The Datulette makes it possible to carry out a conversion of dates.
This utility will make your life easier in your research, in your analysis. It will allow you to determine the date of an event from the information in a register, a document, etc.
For example, it is often necessary to switch from the Republican calendar to the Gregorian calendar, one way or the other.
You have several settings, including the degree of approximation to be able to obtain a search range. Several calendars are available (Revolutionary, Gregorian...)
The Gregorian calendar is the calendar used in most of the world. Designed at the end of the 16th century by a college of scientists under the direction of Christophorus Clavius to correct the secular drift of the Julian calendar, it bears the name of its instigator, Pope Gregory XIII. The starting point of the common era, the year 1, corresponds to the Anno Domini (Christian era), beginning approximately with the birth of Jesus Christ.
The Republican calendar, or French revolutionary calendar, was created during the French Revolution, and was used from 1792 to 1806, as well as briefly during the Paris Commune (1871).
The Hebrew calendar is a lunar-solar calendar composed of solar years, lunar months, and seven-day weeks beginning on Sunday and ending on Saturday, the Sabbath day. It takes as its starting point the beginning (Birechit) of Genesis, the first book of the Bible, which it corresponds to the year-3761 of the Gregorian calendar.
The Julian calendar results from the reform of the Roman calendar introduced by Julius Caesar in 46 BC. It is used in ancient Rome from -45 BC. It remained in use until its replacement by the Gregorian calendar at the end of the 16th century and, in some countries, until the 20th century. It is still used by the Berbers, in the monasteries of Mount Athos and by several National Orthodox Churches, including the Russian and Serbian Orthodox Churches.
The window allows you to enter the date to be converted in the first field.
The result is displayed in the corresponding frame.
The slider allows you to enter a year offset to be added to the result.
A number of months can be entered to introduce an uncertainty. The result will then indicate an interval of dates whose duration will be the uncertainty.
Here are two examples of use.
Example 1 :
We find in our records an individual who died on 12 Floréal An IX at the age of 4 years and we are looking for his date of birth.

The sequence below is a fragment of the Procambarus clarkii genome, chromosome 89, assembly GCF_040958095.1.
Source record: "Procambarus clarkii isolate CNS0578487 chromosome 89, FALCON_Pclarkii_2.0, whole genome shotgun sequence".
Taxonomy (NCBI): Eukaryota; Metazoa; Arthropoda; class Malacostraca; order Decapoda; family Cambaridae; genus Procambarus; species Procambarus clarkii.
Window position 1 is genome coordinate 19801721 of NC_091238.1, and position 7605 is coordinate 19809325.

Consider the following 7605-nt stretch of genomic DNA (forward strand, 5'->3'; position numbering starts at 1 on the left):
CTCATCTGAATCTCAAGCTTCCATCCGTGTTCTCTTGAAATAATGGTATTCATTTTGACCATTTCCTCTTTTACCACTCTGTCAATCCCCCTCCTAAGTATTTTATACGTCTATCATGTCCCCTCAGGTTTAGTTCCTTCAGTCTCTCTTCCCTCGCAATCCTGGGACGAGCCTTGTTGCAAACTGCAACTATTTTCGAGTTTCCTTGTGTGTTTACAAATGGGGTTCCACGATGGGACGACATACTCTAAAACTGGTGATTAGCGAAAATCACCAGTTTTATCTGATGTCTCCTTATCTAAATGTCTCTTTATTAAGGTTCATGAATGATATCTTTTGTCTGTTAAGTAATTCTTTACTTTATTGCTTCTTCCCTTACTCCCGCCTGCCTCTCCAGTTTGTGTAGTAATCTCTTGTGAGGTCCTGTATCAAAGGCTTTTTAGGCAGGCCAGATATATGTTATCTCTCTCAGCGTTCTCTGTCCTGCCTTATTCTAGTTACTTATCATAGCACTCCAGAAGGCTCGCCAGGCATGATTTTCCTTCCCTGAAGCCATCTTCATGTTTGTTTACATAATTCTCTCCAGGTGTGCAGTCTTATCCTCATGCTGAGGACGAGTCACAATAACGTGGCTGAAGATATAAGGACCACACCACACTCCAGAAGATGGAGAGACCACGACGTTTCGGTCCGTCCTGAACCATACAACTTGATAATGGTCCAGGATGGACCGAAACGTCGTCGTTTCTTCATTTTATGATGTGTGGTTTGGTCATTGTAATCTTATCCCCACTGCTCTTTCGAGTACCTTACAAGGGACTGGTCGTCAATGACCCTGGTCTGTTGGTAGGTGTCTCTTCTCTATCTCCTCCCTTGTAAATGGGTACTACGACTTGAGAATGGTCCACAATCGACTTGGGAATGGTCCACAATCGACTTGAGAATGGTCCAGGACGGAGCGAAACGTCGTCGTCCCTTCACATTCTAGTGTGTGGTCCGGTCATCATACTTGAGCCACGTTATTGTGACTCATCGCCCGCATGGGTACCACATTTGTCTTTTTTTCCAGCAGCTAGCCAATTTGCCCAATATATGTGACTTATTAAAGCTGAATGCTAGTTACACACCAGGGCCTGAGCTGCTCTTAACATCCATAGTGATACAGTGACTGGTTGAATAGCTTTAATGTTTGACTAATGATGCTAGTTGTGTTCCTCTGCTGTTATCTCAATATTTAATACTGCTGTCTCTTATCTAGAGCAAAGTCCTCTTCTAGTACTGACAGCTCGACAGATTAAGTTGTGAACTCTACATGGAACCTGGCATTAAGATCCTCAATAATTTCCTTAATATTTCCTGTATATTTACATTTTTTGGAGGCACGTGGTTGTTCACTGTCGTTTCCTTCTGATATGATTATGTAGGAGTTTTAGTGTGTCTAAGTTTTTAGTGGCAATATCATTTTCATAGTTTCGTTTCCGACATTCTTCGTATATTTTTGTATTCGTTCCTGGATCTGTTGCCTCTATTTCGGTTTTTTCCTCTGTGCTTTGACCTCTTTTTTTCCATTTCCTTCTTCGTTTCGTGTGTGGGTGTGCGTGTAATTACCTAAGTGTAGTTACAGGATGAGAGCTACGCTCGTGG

We enter 12 / Floréal / IX in the date by specifying the republican calendar, either in the calendar button to the left of the day, evening in the first drop-down menu.
By positioning the shift cursor on -4 we will have his date of birth. We can use the left and right keys of the keyboard to make changes of 1 year at a time.
Since our individual may have been born at the beginning or end of a month and the records are not always accurate, we will introduce an uncertainty of ±1 month.
Our individual would thus have been born between April 2, 1797 and June 2, 1797.
If you ask for the release in republican calendar, from September 22, 1792 to December 31, 1805, the answer will be given in republican calendar :
If an answer is not inside the Republican calendar and you ask for an outing in the Republican calendar, it does not exist in this calendar and will be given to you in the Gregorian calendar.
Example 2 :
We find in our records a marriage dated May 1, 1752 and we know that the bride died at the age of 41.
We enter 1 / 5 / 1752 in the date of the Gregorian calendar.
We will position the shift cursor on +41.
Since our bride may have been born at the beginning or end of the year and the records are not always accurate, we will introduce an uncertainty of ±6 months.
Our bride would thus have died between November 1, 1792 and November 1, 1793, this date being in the range of the republican calendar we can easily convert it.
We then specify the republican calendar in the output.
Other combinations are possible - these are just two examples, the uncertainty can be adjusted according to your experience with the hazards of the readings.
Example 3 :
Which day corresponds to the 12 Floréal Year I with a manual method?
We look at the column "12", the line "Floréal" and we find May 1st.
The Year I according to the first line would be 1792-1793. As May 1st in the table is after December 31st, we are in 1793.
The correspondence is therefore May 1, 1793.
We can do the correspondence in the other direction.